Fluids that have both sugar and salt, called oral rehydration solutions (ORS), are easier for the body to absorb. According to the American Academy of Family Physicians, people can make an ORS by adding half a teaspoon of salt and 6 teaspoons of sugar to 1 liter of water.


Medications


Over-the-counter medications are also available to help treat diarrhea. People should check with their doctor to work out if a store-bought medicine is appropriate for them.


Some studies have shown that loperamide (Imodium) and simethicone bring more relief when taken together than individually.


Bismuth subsalicylate, better known as Pepto-Bismol, is another medication available from a drugstore.


Probiotics


Probiotics are the beneficial bacteria that live in the gut. They may be a helpful treatment for children with diarrhea, but more studies in adults are needed.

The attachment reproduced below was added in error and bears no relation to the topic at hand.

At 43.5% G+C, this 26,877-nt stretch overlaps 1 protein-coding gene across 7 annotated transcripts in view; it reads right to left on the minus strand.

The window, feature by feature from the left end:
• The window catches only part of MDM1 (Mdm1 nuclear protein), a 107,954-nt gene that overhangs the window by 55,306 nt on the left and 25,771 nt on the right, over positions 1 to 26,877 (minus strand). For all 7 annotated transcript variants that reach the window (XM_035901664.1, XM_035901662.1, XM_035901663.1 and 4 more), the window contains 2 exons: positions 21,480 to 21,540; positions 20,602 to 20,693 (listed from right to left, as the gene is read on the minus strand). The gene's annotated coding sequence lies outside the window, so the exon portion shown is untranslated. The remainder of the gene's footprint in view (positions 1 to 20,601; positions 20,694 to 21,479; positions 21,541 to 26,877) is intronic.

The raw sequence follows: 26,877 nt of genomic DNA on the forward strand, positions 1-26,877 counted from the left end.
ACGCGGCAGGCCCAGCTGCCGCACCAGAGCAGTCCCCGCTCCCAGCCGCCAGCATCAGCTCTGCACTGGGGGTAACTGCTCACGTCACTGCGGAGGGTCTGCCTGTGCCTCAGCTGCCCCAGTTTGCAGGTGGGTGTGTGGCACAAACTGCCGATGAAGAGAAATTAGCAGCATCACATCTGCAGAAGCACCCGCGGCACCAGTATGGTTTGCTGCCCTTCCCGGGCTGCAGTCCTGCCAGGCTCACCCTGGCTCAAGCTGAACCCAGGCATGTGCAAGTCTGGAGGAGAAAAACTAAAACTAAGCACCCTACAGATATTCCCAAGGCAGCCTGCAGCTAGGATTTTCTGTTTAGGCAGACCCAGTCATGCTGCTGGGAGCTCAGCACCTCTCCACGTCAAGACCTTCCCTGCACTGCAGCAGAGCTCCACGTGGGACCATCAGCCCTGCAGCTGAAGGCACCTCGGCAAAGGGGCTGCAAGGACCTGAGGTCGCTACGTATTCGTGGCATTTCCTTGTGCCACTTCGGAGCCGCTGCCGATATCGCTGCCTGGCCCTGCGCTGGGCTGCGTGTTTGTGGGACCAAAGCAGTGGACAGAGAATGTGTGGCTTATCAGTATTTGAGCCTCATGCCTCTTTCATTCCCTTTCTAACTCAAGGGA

Soluble fiber


While foods that are high in insoluble fiber can worsen diarrhea, foods that contain soluble fiber can help promote more formed stools.


Some examples of foods that are high in soluble fiber include oats and oranges.




When to see a doctor for diarrhea


The American College of Gastroenterology recommends seeing a doctor if diarrhea continues for longer than 48 hours. Also, people should see a doctor if diarrhea contains blood, is accompanied by severe stomach pain, or if they do not feel well.


Infants and older adults are more prone to dehydration, which means that diarrhea can be particularly dangerous for people in these groups. It is important to look out for signs of dehydration in these groups, such as:


  • a reduced amount of urine

  • increased heart rate

  • dizziness or confusion


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Outlook


Many cases of mild, short-term diarrhea resolve on their own. Treatment and home remedies can help ease the discomfort associated with diarrhea.


Written by Megan Metropulos, MS, RDN & Megan Ware, RDN, LD

Source Article from http://www.medicalnewstoday.com/articles/318879.php